The German people lived better under the Nazis than after a lost war; they lived better during the five and a half years of war, during which they plundered the whole of Europe, claims Dr. Richter, so let us work to restore Nazism and recreate conditions for another war of plunder. While the German armies were overrunning Europe the people lived well, had plenty of meats and fats from Czechoslovakia and Poland, bacon from Denmark, perfumes from Paris, fur coats from the Soviet Union, and grain from the Ukraine.

In Western Germany there is democracy Western style, which means freedom of speech, freedom of the press, freedom to choose political representation. Freedom for neo-Nazis to propagate racial theories, freedom to promote militarism, freedom to defend Nazism and freedom to elect deputies who are Nazi in everything but the name. Freedom for an organisation to distribute metal swastikas in the streets in every major city in the British Zone on January 30, 1950, the 17th anniversary of Hitler's seizure of power.

There are plenty more of the Richter political gangster type in the Bonn Assembly. Alfred Loritz, the leader of the W.A.V. (Economic Reconstruction Group), was dismissed in 1948 from his job as chief of denazification in Bavaria. A warrant was issued for his arrest in connection with a financial scandal, but Loritz disappeared. Before long he reappeared on the political scene and now occupies a seat as party leader in the Bonn Parliament.

For the moment the neo-Nazis are not so dangerous. It is too early yet for a Hitler to appear on the scene. The dangerous men to-day are the Pferdmenges, Adenauers and Reuschs, the architects of a state which will pave the way for the new Hitler, the new leader who will promise to re-unite all Germans in one Reich and recover the lost lands by force of German arms, to restore German "Ordnung" to Europe.

Adenauer is already thinking along these lines; already has plans for a general staff and the establishment of a new army. In his first press conference in 1950, Adenauer discussed his favorite theme of Western Germany's security. "Forty-eight million Germans of the federal republic," he said, "live in an intolerable situation, in a field of tension with Soviet Russia and her satellites on one side, and the Allies on the other." He discussed at some length his forebodings about Western Germany's defenceless position and it became known a few days later that it was not only with press correspondents that he was discussing the military "needs" of Western Germany.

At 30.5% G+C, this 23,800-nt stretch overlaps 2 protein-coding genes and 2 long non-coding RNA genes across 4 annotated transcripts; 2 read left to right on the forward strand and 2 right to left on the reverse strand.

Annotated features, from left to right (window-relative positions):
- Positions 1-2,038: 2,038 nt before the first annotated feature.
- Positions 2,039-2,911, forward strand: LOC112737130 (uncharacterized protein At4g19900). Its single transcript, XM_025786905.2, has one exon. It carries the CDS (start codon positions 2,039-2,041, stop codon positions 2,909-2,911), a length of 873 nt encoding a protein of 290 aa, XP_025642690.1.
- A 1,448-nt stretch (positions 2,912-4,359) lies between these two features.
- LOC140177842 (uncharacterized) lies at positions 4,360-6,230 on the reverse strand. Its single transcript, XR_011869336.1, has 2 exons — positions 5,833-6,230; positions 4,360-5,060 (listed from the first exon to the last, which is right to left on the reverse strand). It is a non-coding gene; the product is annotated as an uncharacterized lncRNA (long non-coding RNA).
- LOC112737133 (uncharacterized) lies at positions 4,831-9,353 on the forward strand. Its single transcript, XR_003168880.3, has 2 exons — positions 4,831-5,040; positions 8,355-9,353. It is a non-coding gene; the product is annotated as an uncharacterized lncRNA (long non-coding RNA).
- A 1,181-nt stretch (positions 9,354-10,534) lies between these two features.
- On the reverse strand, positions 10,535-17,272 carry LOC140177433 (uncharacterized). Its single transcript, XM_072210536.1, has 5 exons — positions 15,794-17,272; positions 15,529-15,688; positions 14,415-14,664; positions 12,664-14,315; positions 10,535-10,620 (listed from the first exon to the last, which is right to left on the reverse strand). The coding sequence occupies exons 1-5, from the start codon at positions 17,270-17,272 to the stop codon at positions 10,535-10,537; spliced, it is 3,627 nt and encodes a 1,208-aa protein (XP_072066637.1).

On January 14, 1950, the New York Herald Tribune published a report from its correspondent in Bonn confirming what had been suspected for some months past, that Adenauer was already intriguing with former Wehrmacht generals.

The Herald Tribune correspondent, Don Cook, reported on "unimpeachable authority" that Adenauer was consulting with a shadow organisation of former Wehrmacht officers. "Dr. Adenauer's chief confidante on military questions," according to Cook, "is Kurt von Manteuffel, a former Lieutenant-General who commanded a Panzer corps on the Russian front, and who was given command of a Panzer army for the Ardennes offensive. In consultation with a number of other officers who held similar key subordinate commands during the war, Manteuffel is further understood to have prepared a series of written recommendations for the Chancellor on the policies he should pursue in his dealings with the Western Allies on the remilitarisation and security questions."

Cook, whose report was also confirmed by Drew Middleton in the New York Times, goes on to describe an organisation of former Wehrmacht officers, known as the Bruderschaft (Brotherhood) of which Manteuffel is a leading member and which has centres in Hamburg, Dusseldorf, Munich and Hanover. There seems no doubt that this organisation forms the nucleus of a new German general staff, which according to Cook, plans to raise one German infantry division by mid-1950 and a Panzer corps ready for action by the end of 1951.

Adenauer issued a half-hearted denial the day following the publication of the stories and said that the German staff officers were advising the Western Allies and not Adenauer. The denial was not taken very seriously, at least in the Herald Tribune office, and columnist Walter Lippmann returned to the subject ten days later. His explanation was that Adenauer's panzer corps is intended to take over Eastern Germany when Soviet troops withdraw after the conclusion of a peace treaty between the Soviet Union and the East German republic. Lippmann scouted the idea that Adenauer had been trying to sell the West, that a German army should be allowed in order to make a contribution to Western European "defence." Any German army raised will be strictly for German use, to act as the spearhead for new German aggression.